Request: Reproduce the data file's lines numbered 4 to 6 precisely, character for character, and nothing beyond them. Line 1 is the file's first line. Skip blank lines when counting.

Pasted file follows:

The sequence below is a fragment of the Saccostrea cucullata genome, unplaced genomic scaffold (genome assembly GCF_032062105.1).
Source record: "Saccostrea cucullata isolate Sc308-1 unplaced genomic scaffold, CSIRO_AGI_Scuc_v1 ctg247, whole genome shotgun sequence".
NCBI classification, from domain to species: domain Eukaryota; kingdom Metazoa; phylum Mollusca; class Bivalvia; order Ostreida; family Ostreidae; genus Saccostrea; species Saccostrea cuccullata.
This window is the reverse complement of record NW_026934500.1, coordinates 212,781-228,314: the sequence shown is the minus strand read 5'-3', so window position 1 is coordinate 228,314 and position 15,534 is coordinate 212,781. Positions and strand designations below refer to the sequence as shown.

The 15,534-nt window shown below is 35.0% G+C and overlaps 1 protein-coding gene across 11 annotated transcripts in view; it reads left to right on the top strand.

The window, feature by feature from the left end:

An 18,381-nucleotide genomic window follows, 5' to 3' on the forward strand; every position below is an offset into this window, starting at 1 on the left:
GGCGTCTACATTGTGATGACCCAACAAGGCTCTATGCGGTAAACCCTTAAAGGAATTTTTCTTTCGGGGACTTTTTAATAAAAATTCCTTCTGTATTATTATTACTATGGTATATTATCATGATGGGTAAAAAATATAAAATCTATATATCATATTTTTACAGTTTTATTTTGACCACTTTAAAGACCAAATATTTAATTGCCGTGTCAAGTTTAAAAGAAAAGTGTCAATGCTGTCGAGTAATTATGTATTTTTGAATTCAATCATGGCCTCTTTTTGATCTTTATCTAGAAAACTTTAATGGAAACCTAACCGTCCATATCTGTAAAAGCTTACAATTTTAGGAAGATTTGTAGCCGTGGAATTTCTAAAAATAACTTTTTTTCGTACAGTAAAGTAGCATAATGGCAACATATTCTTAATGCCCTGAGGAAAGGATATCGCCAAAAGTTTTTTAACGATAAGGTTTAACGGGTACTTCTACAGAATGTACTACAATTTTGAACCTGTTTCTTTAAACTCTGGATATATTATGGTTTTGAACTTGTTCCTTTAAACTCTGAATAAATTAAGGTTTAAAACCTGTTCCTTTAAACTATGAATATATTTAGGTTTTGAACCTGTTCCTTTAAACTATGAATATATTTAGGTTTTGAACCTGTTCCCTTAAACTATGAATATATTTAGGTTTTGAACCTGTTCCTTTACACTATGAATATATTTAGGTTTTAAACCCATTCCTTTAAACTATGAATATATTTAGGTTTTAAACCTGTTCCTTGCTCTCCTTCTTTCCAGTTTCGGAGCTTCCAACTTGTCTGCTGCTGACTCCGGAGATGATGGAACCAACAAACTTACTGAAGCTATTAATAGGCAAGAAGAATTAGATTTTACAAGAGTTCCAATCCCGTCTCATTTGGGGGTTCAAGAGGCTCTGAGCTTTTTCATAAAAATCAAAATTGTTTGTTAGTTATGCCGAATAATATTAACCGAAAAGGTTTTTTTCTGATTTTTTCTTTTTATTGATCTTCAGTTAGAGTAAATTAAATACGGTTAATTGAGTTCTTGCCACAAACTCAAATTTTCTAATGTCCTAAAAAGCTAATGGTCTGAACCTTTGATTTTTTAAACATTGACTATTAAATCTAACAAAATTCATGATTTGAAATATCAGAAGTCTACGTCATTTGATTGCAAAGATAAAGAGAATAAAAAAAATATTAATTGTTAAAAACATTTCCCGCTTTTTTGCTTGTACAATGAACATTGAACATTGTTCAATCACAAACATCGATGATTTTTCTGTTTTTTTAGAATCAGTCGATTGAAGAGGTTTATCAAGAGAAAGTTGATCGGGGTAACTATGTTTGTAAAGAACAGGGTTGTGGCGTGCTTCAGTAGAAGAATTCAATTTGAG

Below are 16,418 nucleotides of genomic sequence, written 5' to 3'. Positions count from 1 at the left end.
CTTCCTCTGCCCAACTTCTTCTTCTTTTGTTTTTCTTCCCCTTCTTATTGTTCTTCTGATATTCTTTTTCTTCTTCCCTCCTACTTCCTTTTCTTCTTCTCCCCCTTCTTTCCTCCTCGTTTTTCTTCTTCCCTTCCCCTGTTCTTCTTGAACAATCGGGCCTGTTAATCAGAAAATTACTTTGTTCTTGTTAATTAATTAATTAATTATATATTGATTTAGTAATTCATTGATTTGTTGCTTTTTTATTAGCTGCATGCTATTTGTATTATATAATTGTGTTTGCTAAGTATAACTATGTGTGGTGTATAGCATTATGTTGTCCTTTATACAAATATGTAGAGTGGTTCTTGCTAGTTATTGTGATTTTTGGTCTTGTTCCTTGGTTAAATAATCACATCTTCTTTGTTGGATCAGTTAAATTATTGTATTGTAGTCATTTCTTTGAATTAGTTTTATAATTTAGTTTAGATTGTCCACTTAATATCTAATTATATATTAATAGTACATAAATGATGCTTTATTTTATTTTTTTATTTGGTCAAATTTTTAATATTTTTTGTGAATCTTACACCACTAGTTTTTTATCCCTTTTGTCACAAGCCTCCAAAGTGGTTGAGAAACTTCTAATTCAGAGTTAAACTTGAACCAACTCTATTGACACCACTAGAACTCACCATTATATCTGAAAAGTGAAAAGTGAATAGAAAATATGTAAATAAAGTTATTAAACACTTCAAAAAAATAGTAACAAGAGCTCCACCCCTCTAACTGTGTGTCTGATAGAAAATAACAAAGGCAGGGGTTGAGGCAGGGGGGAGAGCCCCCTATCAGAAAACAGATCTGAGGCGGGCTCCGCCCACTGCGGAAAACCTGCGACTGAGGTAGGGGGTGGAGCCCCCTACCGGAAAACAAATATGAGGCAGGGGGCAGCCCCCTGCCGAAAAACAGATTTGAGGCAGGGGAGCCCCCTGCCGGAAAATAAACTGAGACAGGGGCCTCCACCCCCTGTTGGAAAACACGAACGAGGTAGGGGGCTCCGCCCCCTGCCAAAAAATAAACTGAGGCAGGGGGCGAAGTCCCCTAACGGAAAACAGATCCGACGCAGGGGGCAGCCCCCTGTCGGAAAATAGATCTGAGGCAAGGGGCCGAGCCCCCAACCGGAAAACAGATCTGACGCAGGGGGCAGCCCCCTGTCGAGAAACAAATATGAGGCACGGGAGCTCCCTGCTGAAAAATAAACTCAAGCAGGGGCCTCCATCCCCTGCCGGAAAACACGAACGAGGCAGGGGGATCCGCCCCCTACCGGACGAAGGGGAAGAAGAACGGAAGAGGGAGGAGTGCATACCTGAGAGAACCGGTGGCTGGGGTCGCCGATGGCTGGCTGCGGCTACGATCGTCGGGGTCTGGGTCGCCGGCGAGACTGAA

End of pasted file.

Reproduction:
This window is the reverse complement of record NW_026934500.1, coordinates 212,781-228,314: the sequence shown is the minus strand read 5'-3', so window position 1 is coordinate 228,314 and position 15,534 is coordinate 212,781. Positions and strand designations below refer to the sequence as shown.

The 15,534-nt window shown below is 35.0% G+C and overlaps 1 protein-coding gene across 11 annotated transcripts in view; it reads left to right on the top strand.

The window, feature by feature from the left end: